Trump urged to raise Ukraine filmmaker's fate with Putin

Film critic Andrei Plakhov sees parallels between a recent period film based on the life of novelist Leo Tolstoy and the trial of Ukrainian filmmaker Oleg Sentsov (pictured)

Free-expression group PEN America called on US President Donald Trump to raise the fate of a hunger-striking Ukrainian filmmaker at a summit Monday with his Russian counterpart Vladimir Putin.

Oleg Sentsov -- arguably Russia's most prominent prisoner -- has refused food for 63 days in a bid to win the release of Ukrainian political prisoners held in Russia.

He is serving a 20-year sentence after being convicted on terrorism charges over an alleged arson plot in Crimea. His supporters say the case was trumped up.

But the Kremlin has shown no sign of being ready to cave in to his demand and hopes are fading that the Ukrainian filmmaker and activist will make it out of his Russian prison alive.

"The world needs leadership to strengthen democracy and the rule of law," PEN America's Washington director Tom Melia said, urging Trump to discuss Sentsov's fate with Putin.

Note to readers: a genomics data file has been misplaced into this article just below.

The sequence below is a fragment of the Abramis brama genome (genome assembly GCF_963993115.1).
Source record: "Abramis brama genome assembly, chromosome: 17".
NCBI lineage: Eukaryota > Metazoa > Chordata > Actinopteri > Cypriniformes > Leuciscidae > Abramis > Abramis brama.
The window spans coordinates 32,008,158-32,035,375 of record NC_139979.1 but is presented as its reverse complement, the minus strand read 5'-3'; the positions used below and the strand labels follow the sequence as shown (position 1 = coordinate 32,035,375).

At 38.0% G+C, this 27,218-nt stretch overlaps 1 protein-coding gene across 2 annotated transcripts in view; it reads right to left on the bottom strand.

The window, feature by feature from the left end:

At a demonstration in Helsinki, Sentsov's cousin Natalya Kaplan, speaking alongside PEN America activists, reminded the crowd that the filmmaker's mother had asked Putin to pardon him.

Kaplan urged them to "make sure that he hears this message and responds," the free speech advocacy group quoted her as saying in a statement.

Western governments led by French President Emmanuel Macron and celebrities including Pedro Almodovar, Johnny Depp and Stephen King have repeatedly urged the Kremlin to release Sentsov. Renowned Russian filmmaker Alexander Sokurov asked Pope Francis to intervene.

Last week supporters released an appeal by Sentsov's mother Lyudmila to Putin. She said his two children -- including an autistic son -- needed him to come home.

Sentsov, 42, launched his hunger strike on May 14 to demand Russia release Ukrainian political prisoners.

He is being sustained with water and a glucose drip and has lost around 15 kilogrammes in weight, his relatives say.

On average, humans can survive without food for about two months.

The vocal Kremlin critic was detained in Crimea in 2014 after Russia annexed the Black Sea peninsula from Ukraine.

Supporters say Russia wanted to make an example of him with a particularly harsh sentence for masterminding arson attacks, which he denies.